Laurent-Perrier traces its origins to 1812. When the long-lived founder, Alphonse Pierlot, died in 1881, the house was taken over by his cellar-master and heir, Eugene Laurent; his wife was named Mathilde Perrier, hence the name that continues to this day. The Nonancourt family acquired Laurent-Perrier in 1939 — not the most auspicious moment in history — and managed to revive its fortunes after World War II. Bernard de Nonancourtwho assumed leadership of Laurent-Perrier in 1949, still runs the company.
The Laurent-Perrier Ultra Brut (nonvintage) is bottled sans dosage, that is, without the final “dose” of wine and sugar syrup that establishes a Champagne’s level of sweetness. Champagne tends to be so high in acidity that residual sugar is often undetectable. Even a Champagne labeled brut — “dry” — may contain up to 15 grams of residual sugar per liter and be perceived as a dry wine. Helpfully, an “Extra Dry” Champagne is sweeter than brut. In any case, eliminating the dosage creates a sort of ultimately dry Champagne, the driest of the dry. Some consumers find such Champagnes forbiddingly dry, but I love them.
The Laurent-Perrier Ultra Brut is a blend of 55 percent chardonnay and 45 percent pinot noir grapes. The color is platinum blond; a perfect storm of tiny bubbles seethes skyward in the glass. One could say that this Champagne is all steel and limestone, lithe and sinewy, a Chrysler Building of a Champagne in its sheen and elegance, except that hints of camellia and honeydew melon, yellow plums and peaches creep in from the crisp edges, making this not only dry, chalky and minerally but subtle, nuanced and delicious. Dry — to reiterate — it certainly is, and it brings assertive acidity to the point of brinksmanship. Yet it is ultimately, ultra-ly, serene, poised, whispery, a little detached. Were I facing a duelist’s pistol at dawn tomorrow, I would want this Champagne at my side. Excellent. About $85.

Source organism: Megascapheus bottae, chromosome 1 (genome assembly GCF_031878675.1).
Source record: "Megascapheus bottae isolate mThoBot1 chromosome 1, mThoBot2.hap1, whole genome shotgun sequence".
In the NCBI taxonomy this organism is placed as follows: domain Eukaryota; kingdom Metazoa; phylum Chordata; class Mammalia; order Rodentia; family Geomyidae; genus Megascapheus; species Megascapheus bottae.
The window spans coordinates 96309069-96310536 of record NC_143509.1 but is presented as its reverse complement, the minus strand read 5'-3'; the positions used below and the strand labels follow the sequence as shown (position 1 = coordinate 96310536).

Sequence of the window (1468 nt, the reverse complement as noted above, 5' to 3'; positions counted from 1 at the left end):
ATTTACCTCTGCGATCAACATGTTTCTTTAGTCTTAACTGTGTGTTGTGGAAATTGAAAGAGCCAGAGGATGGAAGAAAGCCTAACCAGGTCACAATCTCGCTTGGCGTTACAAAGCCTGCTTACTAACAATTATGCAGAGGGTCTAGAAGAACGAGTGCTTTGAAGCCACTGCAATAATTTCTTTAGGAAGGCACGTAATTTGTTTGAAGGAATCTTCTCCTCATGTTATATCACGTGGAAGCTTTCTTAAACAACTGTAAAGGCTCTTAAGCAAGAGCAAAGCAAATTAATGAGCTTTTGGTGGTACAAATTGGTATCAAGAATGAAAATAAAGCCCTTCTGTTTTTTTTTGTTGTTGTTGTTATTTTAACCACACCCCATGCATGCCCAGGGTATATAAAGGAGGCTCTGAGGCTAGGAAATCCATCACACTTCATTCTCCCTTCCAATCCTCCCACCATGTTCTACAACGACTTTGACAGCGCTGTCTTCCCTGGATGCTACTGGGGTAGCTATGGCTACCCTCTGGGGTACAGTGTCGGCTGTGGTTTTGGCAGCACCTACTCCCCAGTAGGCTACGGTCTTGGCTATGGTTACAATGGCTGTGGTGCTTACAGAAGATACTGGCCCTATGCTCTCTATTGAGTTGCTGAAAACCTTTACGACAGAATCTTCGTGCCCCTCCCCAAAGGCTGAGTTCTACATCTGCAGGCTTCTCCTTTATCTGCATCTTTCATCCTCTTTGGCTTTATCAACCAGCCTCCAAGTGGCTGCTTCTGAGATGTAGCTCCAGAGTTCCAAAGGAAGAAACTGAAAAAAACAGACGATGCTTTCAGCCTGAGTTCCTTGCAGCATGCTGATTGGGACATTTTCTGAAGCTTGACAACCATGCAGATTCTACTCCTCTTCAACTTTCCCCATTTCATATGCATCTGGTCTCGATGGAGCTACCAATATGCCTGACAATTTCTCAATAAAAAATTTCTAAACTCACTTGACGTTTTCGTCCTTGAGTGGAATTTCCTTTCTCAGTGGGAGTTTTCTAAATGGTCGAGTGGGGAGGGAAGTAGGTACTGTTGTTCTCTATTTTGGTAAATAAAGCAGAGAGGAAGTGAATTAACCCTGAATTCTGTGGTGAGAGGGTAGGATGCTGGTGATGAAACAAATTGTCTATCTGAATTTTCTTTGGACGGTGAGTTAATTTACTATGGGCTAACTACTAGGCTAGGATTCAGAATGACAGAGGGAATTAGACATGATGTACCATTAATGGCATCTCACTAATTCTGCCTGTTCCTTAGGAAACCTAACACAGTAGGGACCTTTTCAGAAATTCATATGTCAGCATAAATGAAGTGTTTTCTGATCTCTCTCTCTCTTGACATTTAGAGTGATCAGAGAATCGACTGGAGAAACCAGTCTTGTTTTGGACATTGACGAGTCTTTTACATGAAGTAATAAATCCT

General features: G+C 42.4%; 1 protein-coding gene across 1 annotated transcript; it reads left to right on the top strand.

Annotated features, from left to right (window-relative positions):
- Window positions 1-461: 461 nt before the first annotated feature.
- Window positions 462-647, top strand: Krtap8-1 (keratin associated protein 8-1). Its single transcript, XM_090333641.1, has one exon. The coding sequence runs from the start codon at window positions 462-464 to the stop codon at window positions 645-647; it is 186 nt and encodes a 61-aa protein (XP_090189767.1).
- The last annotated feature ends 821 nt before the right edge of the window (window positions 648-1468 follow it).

For Mother’s Day this year, I reviewed the Laurent-Perrier Cuvée Rosé Brut, while the Laurent-Perrier Brut L.P. and Grand Siècle Brut were among my “12 Days of Christmas” selections in 2007/08.
Imported by Laurent-Perrier U.S., Sausalito, Cal.